My fellow Leeds Alderman, Jeffrey Sherwin, has died at the age of 82. To those aware of its origins, The Henry Moore Sculpture Gallery on The Headrow, Leeds, is the continuing tribute to Sherwin. It was his vision and dogged negotiating skills that brought it about. As a newly-elected Conservative Councillor and the party’s spokesman on leisure services, he had the idea of establishing such a prestigious gallery in Leeds. He was initially rebuffed by both parties but he set about gathering influential support until it was eventually accepted.
His masterly tactic was to persuade Henry Moore that his foundation should endow the gallery. He was a somewhat shy man so Sherwin put together a small group of convivial councillors who entertained Henry Moore for lunch in one of the Lord Mayor’s private rooms. Moore enjoyed this and subsequent lunches with the same Leeds group and the Henry Moore Foundation duly provided a key £100,000 grant and Moore himself laid the foundation stone on 10 April 1980.
Jeffrey Sherwin was very much a Leeds man, born in the city in January 1936, undertaking his medical studies at Leeds University and establishing himself as much loved GP in the Harehills area. His father was also a Leeds doctor, qualifying under the family name of Morris Shernovitch before changing it to Maurice Sherwin in the early 1920s.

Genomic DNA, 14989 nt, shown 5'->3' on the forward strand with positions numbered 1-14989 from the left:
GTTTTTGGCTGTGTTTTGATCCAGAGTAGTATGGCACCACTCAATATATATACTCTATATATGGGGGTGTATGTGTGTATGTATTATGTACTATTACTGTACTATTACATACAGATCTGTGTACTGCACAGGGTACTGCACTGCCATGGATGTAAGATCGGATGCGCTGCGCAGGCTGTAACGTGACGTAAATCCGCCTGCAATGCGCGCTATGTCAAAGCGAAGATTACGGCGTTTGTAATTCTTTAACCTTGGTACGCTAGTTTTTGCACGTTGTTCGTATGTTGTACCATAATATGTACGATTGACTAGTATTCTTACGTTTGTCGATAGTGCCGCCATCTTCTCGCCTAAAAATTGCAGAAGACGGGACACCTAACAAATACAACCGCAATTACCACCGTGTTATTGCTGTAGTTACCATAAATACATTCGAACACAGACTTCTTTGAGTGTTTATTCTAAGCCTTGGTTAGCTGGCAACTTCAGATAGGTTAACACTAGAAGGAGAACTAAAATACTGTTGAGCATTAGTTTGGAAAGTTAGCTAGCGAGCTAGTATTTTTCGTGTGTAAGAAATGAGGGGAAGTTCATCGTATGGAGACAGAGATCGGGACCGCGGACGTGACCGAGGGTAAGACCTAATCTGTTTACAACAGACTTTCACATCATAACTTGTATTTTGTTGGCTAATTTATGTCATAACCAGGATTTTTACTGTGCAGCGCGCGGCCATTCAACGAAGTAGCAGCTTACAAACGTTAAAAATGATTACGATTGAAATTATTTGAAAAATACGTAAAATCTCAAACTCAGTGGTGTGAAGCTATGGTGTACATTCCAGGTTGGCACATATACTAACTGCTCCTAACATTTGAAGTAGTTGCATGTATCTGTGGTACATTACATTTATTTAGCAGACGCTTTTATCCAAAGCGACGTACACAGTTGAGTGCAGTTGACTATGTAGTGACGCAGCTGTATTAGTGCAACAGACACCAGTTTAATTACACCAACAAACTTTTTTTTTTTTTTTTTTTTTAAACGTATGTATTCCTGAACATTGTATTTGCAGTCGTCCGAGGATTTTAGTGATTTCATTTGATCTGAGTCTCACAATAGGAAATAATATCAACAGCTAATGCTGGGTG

Jeffrey Sherwin qualified in 1961 and joined his father’s practice. In 1968 he married Ruth Israel, a talented pianist and herself the daughter of a doctor in Middlesbrough. She eventually came to Leeds to study piano with Fanny Waterman - and met Jeffrey Sherwin. He began his political career as a Liberal, contesting the Wortley ward unsuccessfully in 1963, but switched to the Conservatives winning a council seat at his first attempt in 1971 and remaining on the city council until 1980. He was later made an Honorary Alderman.
Sherwin was loud, brash and almost unembarrassable but was largely forgiven because he was a constant source of ideas. He followed the Henry Moore sculpture gallery by seeking to solve the city’s lack of an adequate concert hall by proposing the adaptation of the Victorian Corn Exchange. He got the Trust to support the Corn Exchange scheme but it was rejected by the city council.
He was also a knowledgeable art collector possessing works by Jacob Kramer, John Bratby and Henry Moore but it was his passion for the English surrealists, on which he wrote the book British Surrealism Opened Up, that established his reputation as a noted expert.
Another curious early enthusiasm was for the Morris Minor car and he once drove a Morris 1000 convertible to Moscow where, when parked in Red Square it became an object of considerable interest to the locals.
Jeffrey Raphael Sherwin, born 5 January 1936, died 11 November 2018. He is survived by Ruth, his wife of fifty years, and his sons Jonathan and Adam.